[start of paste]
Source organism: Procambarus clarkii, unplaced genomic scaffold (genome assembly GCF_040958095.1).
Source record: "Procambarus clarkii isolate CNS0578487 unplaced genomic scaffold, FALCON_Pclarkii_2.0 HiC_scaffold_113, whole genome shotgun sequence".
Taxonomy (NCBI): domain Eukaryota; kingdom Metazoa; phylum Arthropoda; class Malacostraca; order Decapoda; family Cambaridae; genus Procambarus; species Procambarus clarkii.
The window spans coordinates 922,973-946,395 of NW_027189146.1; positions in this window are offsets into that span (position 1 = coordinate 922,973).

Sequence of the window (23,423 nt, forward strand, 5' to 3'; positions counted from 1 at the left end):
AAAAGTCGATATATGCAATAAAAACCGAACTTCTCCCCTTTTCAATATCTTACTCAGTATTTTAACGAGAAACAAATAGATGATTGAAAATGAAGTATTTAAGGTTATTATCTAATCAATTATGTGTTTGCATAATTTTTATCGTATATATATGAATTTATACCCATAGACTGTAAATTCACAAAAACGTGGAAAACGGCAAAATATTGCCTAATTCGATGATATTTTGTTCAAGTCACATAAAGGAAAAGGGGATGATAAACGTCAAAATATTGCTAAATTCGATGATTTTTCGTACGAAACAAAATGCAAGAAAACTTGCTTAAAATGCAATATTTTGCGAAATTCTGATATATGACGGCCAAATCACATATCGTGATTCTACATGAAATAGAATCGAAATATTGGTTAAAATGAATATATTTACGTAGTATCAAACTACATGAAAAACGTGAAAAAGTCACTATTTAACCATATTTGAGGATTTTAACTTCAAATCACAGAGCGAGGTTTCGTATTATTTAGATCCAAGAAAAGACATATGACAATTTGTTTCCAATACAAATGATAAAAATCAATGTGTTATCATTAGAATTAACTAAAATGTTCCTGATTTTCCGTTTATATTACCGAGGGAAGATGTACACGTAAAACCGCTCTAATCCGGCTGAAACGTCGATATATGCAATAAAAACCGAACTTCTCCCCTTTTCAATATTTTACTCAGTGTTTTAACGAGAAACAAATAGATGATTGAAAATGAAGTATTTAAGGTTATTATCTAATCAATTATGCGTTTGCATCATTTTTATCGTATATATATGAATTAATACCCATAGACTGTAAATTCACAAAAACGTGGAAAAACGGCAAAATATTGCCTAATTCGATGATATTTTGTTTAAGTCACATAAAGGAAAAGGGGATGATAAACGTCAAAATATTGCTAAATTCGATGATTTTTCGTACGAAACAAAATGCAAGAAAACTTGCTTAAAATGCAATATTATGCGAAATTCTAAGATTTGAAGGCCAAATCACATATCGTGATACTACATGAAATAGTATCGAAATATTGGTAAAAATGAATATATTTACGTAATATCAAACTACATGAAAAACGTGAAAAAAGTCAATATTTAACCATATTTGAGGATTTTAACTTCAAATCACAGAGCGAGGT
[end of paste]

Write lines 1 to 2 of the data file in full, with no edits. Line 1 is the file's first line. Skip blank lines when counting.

Source organism: Procambarus clarkii, unplaced genomic scaffold (genome assembly GCF_040958095.1).
Source record: "Procambarus clarkii isolate CNS0578487 unplaced genomic scaffold, FALCON_Pclarkii_2.0 HiC_scaffold_113, whole genome shotgun sequence".